Whales adopt deformed dolphin

Whales adopt deformed dolphin

Cross-species social groups shows that tolerance is present in the animal world.

If you’re one of those that follows my writing here at Klat (there’s got to be one of you out there, right?), then you know I like to write about dolphins and whales.  So when I get to write about both, especially when the news is uplifting, I’m pretty pleased.  The latest interesting case involves a group of sperm whales that seem to have adopted, at least temporarily, a dolphin with a spinal deformity.

 

The sperm whale pod was spotted with the dolphin in the North Atlantic.  The dolphin was a grown adult and it was witnessed both hanging out with the whales as well as rubbing up against them.  The whales appeared to be perfectly okay with the affection, even in the presence of their calves.

There are other cases similar to this in the wild, where one species makes friends with another.  Some do it for mutual protection from predators, some to maximize the chances of finding food, while others do it for little more than to have a friend around.  The dolphin may have ended up with the whales due to his not being able to keep up with his own group, but the whales really have no reason to keep him around.  Usually the two species have a rivalry and the whales are, in the long run, getting very little advantage from having a dolphin straggler.  So it would seem they like his company.  Or, as some suggest, they may just think he’s a strange whale calf.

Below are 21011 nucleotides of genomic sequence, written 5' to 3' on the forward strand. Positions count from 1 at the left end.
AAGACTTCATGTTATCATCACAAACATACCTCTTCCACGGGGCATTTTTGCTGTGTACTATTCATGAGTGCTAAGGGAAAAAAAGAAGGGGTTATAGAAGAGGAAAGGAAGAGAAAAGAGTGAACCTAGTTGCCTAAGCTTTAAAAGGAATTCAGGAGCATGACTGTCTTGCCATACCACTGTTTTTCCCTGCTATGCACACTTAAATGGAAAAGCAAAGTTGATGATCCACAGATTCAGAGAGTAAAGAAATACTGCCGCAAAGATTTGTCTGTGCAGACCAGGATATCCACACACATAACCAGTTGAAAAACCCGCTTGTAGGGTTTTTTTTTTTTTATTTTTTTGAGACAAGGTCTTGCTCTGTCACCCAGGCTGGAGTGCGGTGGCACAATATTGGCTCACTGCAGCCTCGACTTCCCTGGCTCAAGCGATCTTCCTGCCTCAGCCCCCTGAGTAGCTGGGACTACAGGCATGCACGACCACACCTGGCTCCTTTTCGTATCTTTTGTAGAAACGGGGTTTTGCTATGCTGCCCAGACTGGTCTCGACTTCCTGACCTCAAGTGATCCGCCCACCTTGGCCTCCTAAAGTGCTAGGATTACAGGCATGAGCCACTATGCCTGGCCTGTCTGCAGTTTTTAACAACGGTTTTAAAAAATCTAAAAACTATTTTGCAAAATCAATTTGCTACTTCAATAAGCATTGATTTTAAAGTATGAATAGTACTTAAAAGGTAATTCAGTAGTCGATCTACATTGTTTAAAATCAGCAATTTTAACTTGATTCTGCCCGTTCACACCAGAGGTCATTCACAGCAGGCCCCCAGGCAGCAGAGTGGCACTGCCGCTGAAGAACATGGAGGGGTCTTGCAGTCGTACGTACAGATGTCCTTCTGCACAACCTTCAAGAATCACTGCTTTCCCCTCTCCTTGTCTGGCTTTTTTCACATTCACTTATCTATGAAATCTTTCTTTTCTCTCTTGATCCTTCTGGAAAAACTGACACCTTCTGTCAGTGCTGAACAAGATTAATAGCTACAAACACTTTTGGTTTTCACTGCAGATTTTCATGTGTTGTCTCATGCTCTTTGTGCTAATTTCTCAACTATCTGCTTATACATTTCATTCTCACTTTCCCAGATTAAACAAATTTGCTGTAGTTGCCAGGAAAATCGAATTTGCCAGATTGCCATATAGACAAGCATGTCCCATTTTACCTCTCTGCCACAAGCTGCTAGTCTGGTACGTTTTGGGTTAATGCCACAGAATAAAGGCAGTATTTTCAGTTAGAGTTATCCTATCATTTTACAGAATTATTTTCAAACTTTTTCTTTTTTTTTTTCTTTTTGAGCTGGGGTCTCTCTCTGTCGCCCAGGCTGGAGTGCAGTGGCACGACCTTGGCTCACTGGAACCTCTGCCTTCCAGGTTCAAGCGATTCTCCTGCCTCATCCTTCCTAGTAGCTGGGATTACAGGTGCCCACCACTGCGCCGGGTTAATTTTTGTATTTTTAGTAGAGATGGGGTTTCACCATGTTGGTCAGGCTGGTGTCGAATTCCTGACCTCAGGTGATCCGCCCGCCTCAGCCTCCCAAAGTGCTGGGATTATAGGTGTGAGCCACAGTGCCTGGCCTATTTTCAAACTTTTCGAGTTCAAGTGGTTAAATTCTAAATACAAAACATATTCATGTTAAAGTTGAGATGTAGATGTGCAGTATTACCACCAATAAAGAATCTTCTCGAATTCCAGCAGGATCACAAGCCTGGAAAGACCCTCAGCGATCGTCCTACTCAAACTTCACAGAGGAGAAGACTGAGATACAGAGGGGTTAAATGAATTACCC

Researchers are unsure of how long the relationship will go on and whether the whales will be permanently adopting or not.  Chances are more likely that they just want someone to hang out with for a while.  Still, it’s a pretty remarkable pairing and a lesson to humans about how even these supposedly “lesser” species are better than us in some ways.